Bob Vaughn, UM Extension Master Gardener in Anoka County, April 10, 2015
Emerald Ash Borer, Oak Wilt and Dutch Elm disease are three serious threats to the landscape trees and forests of Minnesota.
An infestation of Emerald Ash Borer (EAB) has been confirmed in Anoka County. Ramsey, Hennepin, Houston and Winona counties also have this pest. EAB is not a disease but is a serious pest invader for ash trees. The EAB is a non-native metallic wood boring beetle. It is small, about 3/8th inch long, and is a bright metallic green color. The larvae of these beetles feed in the cambium layer just under the bark. This layer moves water up to the leaves and sugars down to the roots. Once this layer is damaged all the way around the trunk (girdled), the tree will die.
Some of the symptoms include woodpecker damage, die back of branches in the crown, epicormic sprouts (suckers) on trunk, small 1/8th inch D shaped exit holes. More information on EAB can be found at www.emeraldashborer.info. This site can help you identify ash trees and EAB, there is also information on treatments, selecting an arborist and a guide to help you determine what you should do if you get this pest. If you suspect EAB in your trees contact Arrest the Pest hotline (651)201-6684 or 1-888-545-6684 or www.mda.state.mn.us/invasives . Moving firewood from an infected area to another area is the main cause of this pest spreading quickly. Left to its own sources, beetle infestation spreads very slowly.
Oak Wilt exists now in Anoka County. Oak Wilt is a fungal disease that affects oak trees. Oaks are the most plentiful and valuable shade trees in our state. Northern Red Oak and Northern Pin Oak are most susceptible. Burr Oak and White Oak are less so. Oak Wilt is much more controllable than Dutch Elm Disease. This is because 90% of Oak Wilt is spread underground by root grafts. Trees up to 50 feet apart commonly have grafted roots. If we follow the “no prune” model in April, May, and June we can prevent new outbreaks of Oak Wilt.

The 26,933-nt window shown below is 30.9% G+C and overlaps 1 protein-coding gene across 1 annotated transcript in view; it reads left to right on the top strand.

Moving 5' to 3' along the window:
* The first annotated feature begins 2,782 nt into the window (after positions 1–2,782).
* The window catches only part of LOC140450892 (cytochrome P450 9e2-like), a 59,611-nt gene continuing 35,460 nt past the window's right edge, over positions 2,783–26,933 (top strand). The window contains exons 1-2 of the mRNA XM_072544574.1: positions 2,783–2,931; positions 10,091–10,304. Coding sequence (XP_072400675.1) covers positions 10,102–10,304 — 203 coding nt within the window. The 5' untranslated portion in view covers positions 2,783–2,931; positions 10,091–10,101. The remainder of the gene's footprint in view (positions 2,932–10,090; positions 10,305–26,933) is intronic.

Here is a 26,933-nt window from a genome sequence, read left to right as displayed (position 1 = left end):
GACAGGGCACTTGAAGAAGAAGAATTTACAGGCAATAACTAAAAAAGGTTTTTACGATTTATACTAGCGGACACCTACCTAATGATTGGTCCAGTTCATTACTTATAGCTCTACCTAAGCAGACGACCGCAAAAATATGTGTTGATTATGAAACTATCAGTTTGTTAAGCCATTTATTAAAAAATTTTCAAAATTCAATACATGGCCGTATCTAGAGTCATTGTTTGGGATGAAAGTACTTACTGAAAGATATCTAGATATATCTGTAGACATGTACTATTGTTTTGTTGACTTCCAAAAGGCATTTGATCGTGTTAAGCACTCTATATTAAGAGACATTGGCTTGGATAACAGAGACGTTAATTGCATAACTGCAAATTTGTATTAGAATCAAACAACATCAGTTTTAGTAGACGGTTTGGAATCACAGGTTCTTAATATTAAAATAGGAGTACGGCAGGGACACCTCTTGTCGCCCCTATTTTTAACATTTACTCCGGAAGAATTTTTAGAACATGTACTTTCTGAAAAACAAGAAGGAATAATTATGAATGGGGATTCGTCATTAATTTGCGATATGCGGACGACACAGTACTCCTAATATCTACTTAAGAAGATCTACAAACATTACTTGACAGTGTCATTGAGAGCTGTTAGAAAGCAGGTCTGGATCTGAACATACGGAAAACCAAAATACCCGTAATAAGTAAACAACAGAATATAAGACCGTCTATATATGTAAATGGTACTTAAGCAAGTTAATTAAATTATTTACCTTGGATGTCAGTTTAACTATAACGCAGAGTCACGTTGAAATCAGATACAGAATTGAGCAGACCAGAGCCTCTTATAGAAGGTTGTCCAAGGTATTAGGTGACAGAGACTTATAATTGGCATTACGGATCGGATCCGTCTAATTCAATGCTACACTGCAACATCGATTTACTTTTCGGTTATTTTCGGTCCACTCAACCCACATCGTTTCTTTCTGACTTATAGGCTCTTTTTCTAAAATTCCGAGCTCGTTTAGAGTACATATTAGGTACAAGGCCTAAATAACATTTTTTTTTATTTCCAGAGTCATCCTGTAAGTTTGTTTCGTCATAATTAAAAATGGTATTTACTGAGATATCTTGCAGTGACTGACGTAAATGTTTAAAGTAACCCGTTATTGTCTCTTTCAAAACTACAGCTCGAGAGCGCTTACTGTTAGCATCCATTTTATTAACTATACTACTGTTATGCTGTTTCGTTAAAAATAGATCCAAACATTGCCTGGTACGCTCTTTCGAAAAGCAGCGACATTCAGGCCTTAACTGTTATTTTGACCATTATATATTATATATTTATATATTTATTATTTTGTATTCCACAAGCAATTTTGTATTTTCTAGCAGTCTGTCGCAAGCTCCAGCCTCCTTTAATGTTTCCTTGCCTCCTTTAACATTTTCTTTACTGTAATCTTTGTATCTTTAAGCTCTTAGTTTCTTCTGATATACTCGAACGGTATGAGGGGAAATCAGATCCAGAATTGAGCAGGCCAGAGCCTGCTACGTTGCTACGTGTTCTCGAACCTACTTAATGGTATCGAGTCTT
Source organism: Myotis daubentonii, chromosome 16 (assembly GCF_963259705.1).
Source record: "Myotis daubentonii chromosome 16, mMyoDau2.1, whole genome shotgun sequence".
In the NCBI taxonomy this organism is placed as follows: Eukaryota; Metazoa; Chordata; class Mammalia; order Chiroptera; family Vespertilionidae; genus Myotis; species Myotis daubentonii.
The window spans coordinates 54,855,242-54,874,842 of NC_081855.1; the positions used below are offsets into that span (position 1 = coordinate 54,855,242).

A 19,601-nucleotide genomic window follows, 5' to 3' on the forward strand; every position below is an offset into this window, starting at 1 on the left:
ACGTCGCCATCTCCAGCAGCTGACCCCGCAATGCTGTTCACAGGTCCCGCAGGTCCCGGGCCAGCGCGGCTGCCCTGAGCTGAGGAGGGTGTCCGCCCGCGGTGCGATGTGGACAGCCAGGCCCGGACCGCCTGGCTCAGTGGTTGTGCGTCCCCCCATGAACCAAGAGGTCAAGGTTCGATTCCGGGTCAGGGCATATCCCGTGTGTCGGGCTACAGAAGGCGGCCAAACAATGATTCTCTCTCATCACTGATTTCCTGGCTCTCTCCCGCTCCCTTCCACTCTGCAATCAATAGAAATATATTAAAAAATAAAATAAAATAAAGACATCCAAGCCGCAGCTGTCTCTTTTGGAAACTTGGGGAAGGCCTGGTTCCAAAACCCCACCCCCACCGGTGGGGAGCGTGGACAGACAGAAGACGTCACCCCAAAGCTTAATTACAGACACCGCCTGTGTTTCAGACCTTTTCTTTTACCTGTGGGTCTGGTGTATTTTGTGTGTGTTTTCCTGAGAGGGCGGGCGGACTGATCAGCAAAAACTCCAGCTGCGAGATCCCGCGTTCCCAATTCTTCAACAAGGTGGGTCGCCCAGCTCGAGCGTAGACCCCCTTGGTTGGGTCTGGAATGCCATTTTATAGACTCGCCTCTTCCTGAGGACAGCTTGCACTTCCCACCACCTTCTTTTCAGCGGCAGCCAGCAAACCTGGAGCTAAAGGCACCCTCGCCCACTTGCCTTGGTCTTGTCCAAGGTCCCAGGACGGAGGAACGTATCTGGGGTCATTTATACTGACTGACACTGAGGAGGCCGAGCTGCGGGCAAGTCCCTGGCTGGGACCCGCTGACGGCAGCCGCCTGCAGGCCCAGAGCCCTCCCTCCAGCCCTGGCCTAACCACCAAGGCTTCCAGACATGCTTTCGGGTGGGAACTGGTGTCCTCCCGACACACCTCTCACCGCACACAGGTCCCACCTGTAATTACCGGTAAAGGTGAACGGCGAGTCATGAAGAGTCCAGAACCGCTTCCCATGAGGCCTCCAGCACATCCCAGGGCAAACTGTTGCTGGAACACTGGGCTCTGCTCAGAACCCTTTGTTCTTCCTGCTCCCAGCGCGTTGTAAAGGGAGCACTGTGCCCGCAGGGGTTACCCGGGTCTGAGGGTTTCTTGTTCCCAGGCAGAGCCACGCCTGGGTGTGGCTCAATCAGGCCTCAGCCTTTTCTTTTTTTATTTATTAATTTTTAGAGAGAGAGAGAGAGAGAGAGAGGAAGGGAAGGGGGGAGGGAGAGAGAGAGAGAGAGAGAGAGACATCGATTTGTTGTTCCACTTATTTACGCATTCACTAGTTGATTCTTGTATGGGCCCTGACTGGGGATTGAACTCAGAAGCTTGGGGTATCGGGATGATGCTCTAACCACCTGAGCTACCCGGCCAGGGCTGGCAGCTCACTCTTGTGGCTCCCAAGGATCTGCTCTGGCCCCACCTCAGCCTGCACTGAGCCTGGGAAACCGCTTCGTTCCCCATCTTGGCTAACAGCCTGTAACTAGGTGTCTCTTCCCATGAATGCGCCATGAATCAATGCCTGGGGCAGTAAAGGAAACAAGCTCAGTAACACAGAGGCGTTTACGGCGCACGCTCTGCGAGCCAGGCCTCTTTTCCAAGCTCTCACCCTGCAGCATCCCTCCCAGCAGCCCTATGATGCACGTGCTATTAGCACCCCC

The other 10% of Oak Wilt is spread over land by the picnic beetle. The beetle carries fungal spores and is attracted to injured trees. These beetles are not borers so they need an injury on tree to spread disease. Transporting firewood can spread this problem as fugal mats can be under bark of logs. The beetles rarely travel more than 1 mile per year. Once an infection in an oak tree is identified, root graft barriers should be put in place. These barriers consist of a trench or vibratory plowing 5 feet deep around infected trees. A secondary trench should be plowed around the nearest trees without symptoms.
Dutch Elm Disease (DED) is also a fungal disease. It is spread by two bark beetles: the native elm bark beetle and the smaller European Elm Bark beetle. DED disease took a heavy toll on the urban forest in the 1970’s. Minneapolis lost thousands of stately elms. This disease is harder to control because 90% is spread over land by beetles, 10% by root grafts. Moving firewood is also a factor with this disease because fungus can grow in dead logs and beetles are attracted to dead or distressed trees.
So the moral of this story is to buy your firewood where you use it. Don’t spread these pests at 60 MPH. The insects rarely travel more than 1 mile per year, without our help.